Featured in

Dimensions

OverallHeight1800 mm
OverallLength2240 mm
OverallWidth750 mm

Component parts

Inscriptions and Marks

None.

Bibliographic References

W. Bullock, A companion to Mr Bullock's London Museum and Pantherion, London, 1812, p. 23.

Catalogue of a most splendid and instructive collection of antient armour, exhibiting at the Oplotheca, London, 1816, p. 22.

Gothic Hall, Pall Mall, Catalogue of the splendid collection of antient armour, London, 1818, p. 14, no. 31, as 'armour of a Crusader...being of the time of King Stephen'.

Royal Armoury, Haymarket, Descriptive catalogue of a very costly and superb collection of military antiquities, London, n.d. (c.1820), no. 2, 'the armour of a Norman Crusader and his barbed horse...'.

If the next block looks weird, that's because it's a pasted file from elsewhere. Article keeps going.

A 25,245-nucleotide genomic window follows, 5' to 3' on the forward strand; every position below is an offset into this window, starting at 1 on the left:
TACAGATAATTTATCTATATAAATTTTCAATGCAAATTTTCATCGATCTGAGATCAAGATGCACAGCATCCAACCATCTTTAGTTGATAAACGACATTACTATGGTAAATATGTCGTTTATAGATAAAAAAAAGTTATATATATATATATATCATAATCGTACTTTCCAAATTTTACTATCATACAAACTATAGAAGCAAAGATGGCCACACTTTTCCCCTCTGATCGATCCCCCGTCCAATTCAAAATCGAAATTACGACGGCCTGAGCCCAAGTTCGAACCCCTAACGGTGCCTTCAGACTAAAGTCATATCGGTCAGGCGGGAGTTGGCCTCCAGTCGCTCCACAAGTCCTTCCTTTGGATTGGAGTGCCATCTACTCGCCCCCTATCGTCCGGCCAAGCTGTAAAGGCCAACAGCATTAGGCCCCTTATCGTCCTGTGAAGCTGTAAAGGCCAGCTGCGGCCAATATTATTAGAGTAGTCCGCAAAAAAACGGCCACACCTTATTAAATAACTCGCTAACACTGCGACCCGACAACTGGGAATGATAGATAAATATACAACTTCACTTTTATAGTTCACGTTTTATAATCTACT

A new and improved history and description of the Tower of London, London, 1834, pp. 26-7.

J. Hewitt, The Tower, its history, armouries and antiquities, London, 1834, p. 50 and fp.; idem 1845, pp. 74-5; idem 1854, pp. 63-4.

J. Hewitt, Official catalogue of the Tower Armouries, London, 1859, no. xv.389, p. 110.

Viscount Dillon, Illustrated guide to the Armouries, London, 1910, no. xv.15, p. 29.

H.R. Robinson, Oriental armour, London, 1967, pl. xix.c.

A. Borg, 'A Crusader in borrowed armour', Country Life, 18 July 1974.

T. Richardson, 'The Tong Crusader', Country Life, 2 April 1987, pp. 98-9.

C. Bayly, The Raj, London, 1990, no. 13, p. 45.

D, Nicolle, Mughul India 1504-1761, Osprey Men-at-Arms 263, London, 1993, p. 21.

: 120-5

Indian Arms and Armour

Islamic Arms and Armour

Notes